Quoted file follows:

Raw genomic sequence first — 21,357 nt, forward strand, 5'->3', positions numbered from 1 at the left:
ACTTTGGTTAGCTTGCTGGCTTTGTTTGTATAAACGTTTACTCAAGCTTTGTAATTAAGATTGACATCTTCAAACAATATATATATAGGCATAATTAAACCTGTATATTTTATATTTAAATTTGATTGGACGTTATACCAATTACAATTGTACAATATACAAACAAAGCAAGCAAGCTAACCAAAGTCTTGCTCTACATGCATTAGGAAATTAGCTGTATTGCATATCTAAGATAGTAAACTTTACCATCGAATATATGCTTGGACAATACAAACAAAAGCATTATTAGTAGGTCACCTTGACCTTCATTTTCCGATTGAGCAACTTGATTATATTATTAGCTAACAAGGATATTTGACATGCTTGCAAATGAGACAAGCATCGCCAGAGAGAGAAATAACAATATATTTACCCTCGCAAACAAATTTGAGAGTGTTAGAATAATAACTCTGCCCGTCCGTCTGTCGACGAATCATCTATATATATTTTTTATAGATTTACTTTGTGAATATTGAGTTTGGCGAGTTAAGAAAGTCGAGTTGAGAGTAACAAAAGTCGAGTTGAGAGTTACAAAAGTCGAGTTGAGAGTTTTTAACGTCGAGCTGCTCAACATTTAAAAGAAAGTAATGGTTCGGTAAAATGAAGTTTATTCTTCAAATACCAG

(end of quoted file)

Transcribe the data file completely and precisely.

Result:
Raw genomic sequence first — 21,357 nt, forward strand, 5'->3', positions numbered from 1 at the left:
ACTTTGGTTAGCTTGCTGGCTTTGTTTGTATAAACGTTTACTCAAGCTTTGTAATTAAGATTGACATCTTCAAACAATATATATATAGGCATAATTAAACCTGTATATTTTATATTTAAATTTGATTGGACGTTATACCAATTACAATTGTACAATATACAAACAAAGCAAGCAAGCTAACCAAAGTCTTGCTCTACATGCATTAGGAAATTAGCTGTATTGCATATCTAAGATAGTAAACTTTACCATCGAATATATGCTTGGACAATACAAACAAAAGCATTATTAGTAGGTCACCTTGACCTTCATTTTCCGATTGAGCAACTTGATTATATTATTAGCTAACAAGGATATTTGACATGCTTGCAAATGAGACAAGCATCGCCAGAGAGAGAAATAACAATATATTTACCCTCGCAAACAAATTTGAGAGTGTTAGAATAATAACTCTGCCCGTCCGTCTGTCGACGAATCATCTATATATATTTTTTATAGATTTACTTTGTGAATATTGAGTTTGGCGAGTTAAGAAAGTCGAGTTGAGAGTAACAAAAGTCGAGTTGAGAGTTACAAAAGTCGAGTTGAGAGTTTTTAACGTCGAGCTGCTCAACATTTAAAAGAAAGTAATGGTTCGGTAAAATGAAGTTTATTCTTCAAATACCAG